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Out of his shell, into his element

Comedian Drew Droege ('99) finds his niche as a performer, writer and director

By Cherin C. Poovey (P '08) Wake Forest Magazine
Drew Droege impersonating Chloe Sevigny (Source: www.laimyours.com)
Drew Droege impersonating Chloe Sevigny (Source: www.laimyours.com)

Since graduating from Wake Forest in 1999, theatre major Drew Droege has immersed himself in the Los Angeles comedy scene, directing, performing and teaching at The Groundlings, an improvisational and sketch comedy theatre/school whose alumni include Will Ferrell, Kristen Wiig and Melissa McCarthy.

But the work that’s earned him a cult following, he says, are his entertaining YouTube “Chloe videos” in which he dons blonde wig and make-up to impersonate actress and perpetual name-dropper Chloe Sevigny.

“They’ve become a viral hit,” says Droege. “I’ve traveled around the country and performed as her at parties. I’ve officiated at a wedding as her. I’ve met her and she’s very nice and flattered.”

'You can't plan what's going to be funny,' says Droege.

‘You can’t plan what’s going to be funny,’ says Droege.

Droege came to Wake Forest from the small town of Lincolnton, N.C., with plans to major in English and teach. He found himself spending more and more time in the theatre department, eventually directing plays and performing in numerous shows. Always the quiet one in the family with his nose in a book, he says theatre brought out his inner-extrovert and boosted his confidence.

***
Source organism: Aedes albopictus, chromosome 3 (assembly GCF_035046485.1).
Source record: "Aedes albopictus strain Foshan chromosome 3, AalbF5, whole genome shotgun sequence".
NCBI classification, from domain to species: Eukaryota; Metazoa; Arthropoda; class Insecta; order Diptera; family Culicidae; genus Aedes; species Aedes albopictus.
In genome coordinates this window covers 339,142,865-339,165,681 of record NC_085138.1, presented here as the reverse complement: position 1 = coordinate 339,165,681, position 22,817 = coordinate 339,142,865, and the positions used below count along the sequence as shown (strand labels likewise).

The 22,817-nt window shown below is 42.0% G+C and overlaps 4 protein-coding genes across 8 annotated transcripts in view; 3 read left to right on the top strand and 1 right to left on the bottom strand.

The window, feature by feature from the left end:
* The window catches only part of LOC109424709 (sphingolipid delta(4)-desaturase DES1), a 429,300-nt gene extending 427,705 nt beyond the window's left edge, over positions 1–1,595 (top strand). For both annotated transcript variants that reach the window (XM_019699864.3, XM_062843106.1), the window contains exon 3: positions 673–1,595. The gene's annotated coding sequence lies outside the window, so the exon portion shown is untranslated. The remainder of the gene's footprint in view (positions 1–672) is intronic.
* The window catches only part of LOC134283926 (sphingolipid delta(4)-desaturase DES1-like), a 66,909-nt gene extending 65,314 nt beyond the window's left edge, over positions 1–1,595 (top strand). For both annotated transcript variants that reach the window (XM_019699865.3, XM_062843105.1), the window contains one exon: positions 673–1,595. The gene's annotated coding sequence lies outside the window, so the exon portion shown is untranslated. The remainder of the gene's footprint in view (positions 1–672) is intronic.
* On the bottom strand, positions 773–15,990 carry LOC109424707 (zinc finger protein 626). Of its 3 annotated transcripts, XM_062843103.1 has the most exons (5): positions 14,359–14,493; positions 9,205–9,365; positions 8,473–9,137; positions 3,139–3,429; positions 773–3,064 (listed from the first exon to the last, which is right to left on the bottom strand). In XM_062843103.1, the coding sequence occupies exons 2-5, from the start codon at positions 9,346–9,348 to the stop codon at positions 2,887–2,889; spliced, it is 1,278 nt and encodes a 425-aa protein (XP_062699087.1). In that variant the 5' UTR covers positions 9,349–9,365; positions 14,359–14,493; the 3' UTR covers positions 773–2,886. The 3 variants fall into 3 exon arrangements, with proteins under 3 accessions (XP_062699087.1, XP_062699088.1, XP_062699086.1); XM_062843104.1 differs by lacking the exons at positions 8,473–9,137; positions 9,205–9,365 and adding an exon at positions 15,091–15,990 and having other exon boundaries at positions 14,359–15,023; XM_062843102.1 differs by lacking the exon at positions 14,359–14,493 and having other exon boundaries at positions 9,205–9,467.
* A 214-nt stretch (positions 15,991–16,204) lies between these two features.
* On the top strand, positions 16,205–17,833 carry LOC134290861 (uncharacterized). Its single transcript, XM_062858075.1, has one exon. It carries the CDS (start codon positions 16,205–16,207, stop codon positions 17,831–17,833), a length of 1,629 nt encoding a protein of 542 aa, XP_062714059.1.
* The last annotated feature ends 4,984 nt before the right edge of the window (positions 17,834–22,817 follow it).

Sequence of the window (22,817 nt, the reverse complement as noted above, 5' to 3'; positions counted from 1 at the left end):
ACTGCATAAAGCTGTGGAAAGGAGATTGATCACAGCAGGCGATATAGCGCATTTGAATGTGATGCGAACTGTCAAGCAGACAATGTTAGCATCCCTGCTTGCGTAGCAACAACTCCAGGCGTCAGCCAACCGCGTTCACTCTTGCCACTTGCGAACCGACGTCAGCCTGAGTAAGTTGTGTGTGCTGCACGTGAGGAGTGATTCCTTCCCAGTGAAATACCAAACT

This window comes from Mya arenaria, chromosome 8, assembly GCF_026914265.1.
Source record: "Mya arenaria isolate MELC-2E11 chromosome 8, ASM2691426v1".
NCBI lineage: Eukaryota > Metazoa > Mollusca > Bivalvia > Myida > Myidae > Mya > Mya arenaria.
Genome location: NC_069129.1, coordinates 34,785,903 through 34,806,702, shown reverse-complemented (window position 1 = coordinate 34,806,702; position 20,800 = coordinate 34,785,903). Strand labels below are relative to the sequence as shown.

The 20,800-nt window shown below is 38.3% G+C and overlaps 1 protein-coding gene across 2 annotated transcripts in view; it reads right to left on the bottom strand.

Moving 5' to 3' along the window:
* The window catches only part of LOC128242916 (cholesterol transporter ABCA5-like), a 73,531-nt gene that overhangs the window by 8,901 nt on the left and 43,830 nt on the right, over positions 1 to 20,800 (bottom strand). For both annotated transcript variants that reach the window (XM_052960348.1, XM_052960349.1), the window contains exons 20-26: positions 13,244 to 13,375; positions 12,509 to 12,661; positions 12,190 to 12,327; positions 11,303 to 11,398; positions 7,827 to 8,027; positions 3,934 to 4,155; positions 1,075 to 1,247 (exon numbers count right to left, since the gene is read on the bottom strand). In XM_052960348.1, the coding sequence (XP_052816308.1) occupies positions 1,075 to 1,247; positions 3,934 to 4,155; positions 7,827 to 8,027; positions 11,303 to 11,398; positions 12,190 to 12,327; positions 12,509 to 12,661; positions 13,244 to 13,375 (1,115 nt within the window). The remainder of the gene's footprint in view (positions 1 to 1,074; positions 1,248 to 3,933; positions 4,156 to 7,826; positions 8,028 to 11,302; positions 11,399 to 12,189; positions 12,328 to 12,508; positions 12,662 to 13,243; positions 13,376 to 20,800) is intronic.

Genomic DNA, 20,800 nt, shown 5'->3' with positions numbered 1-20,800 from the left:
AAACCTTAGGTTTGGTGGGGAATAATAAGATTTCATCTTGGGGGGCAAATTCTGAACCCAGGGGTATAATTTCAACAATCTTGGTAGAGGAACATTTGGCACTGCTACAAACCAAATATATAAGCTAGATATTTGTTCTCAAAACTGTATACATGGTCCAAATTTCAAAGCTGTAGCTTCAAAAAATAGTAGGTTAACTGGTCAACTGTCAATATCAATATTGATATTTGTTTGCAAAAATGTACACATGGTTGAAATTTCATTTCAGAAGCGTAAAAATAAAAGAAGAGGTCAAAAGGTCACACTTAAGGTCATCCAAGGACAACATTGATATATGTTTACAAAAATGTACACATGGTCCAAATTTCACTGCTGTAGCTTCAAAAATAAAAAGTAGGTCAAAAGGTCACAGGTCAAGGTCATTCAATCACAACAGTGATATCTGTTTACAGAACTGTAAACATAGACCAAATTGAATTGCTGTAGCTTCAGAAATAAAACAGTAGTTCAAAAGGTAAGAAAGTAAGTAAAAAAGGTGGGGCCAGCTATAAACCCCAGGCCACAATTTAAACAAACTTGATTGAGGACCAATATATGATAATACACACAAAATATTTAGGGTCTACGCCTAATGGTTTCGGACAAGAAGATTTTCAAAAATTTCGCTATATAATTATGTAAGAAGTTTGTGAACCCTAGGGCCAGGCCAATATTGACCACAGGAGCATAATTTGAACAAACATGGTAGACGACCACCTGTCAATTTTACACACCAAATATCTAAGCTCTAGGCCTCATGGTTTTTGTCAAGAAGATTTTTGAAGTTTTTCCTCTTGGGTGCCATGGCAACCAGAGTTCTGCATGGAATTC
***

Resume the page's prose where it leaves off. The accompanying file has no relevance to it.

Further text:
“I was always cast as an old man or a weird character,” he says, “so when I came to California I had no idea how to be a 22-year-old, which is how I would be cast.” He ended up taking sketch comedy classes at The Groundlings, where his teachers said the best training one can have for improvisational comedy is a liberal arts degree because “you have to learn a little bit about everything.”

Now a teacher at The Groundlings, Droege works with actors and non-actors, including business people who want to conquer their fear of public speaking. The magic of improv, he says, is that you can’t plan what’s going to be funny. “The people who have the hardest time are stand-up comics because they’re always looking for the joke,” he says. “It’s tough but it’s mainly about getting yourself to listen and connect as opposed to being funny. You make it all about the audience — that’s what improv is.”

Last year Droege directed a musical parody of “Jersey Shore” that was shown at the New York Film Festival. He’s appeared on “Reno 911!” and has a role in an upcoming episode of “Adult Swim.” “You have to be flexible and play around,” he says of improv. “The thought of it is so much scarier than the doing of it.”